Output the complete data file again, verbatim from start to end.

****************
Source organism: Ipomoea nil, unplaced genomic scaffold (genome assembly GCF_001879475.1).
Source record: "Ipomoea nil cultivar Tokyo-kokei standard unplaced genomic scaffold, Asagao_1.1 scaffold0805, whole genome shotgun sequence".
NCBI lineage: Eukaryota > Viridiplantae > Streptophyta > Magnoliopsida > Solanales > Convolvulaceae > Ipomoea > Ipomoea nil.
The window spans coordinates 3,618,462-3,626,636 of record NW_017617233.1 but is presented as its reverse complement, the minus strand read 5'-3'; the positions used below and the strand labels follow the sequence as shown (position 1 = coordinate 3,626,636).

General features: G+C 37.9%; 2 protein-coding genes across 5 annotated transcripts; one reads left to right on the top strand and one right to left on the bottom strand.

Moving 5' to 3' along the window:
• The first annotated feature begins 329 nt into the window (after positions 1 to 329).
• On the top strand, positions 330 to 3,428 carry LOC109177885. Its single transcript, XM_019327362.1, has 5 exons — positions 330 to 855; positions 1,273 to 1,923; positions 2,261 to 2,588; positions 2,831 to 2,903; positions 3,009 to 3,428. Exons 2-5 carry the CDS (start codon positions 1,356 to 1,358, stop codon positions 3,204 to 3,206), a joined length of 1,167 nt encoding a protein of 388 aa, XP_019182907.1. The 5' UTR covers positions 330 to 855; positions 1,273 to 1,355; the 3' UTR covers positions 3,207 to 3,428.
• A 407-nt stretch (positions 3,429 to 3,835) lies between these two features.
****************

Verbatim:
Source organism: Ipomoea nil, unplaced genomic scaffold (genome assembly GCF_001879475.1).
Source record: "Ipomoea nil cultivar Tokyo-kokei standard unplaced genomic scaffold, Asagao_1.1 scaffold0805, whole genome shotgun sequence".
NCBI lineage: Eukaryota > Viridiplantae > Streptophyta > Magnoliopsida > Solanales > Convolvulaceae > Ipomoea > Ipomoea nil.
The window spans coordinates 3,618,462-3,626,636 of record NW_017617233.1 but is presented as its reverse complement, the minus strand read 5'-3'; the positions used below and the strand labels follow the sequence as shown (position 1 = coordinate 3,626,636).

General features: G+C 37.9%; 2 protein-coding genes across 5 annotated transcripts; one reads left to right on the top strand and one right to left on the bottom strand.

Moving 5' to 3' along the window:
• The first annotated feature begins 329 nt into the window (after positions 1 to 329).
• On the top strand, positions 330 to 3,428 carry LOC109177885. Its single transcript, XM_019327362.1, has 5 exons — positions 330 to 855; positions 1,273 to 1,923; positions 2,261 to 2,588; positions 2,831 to 2,903; positions 3,009 to 3,428. Exons 2-5 carry the CDS (start codon positions 1,356 to 1,358, stop codon positions 3,204 to 3,206), a joined length of 1,167 nt encoding a protein of 388 aa, XP_019182907.1. The 5' UTR covers positions 330 to 855; positions 1,273 to 1,355; the 3' UTR covers positions 3,207 to 3,428.
• A 407-nt stretch (positions 3,429 to 3,835) lies between these two features.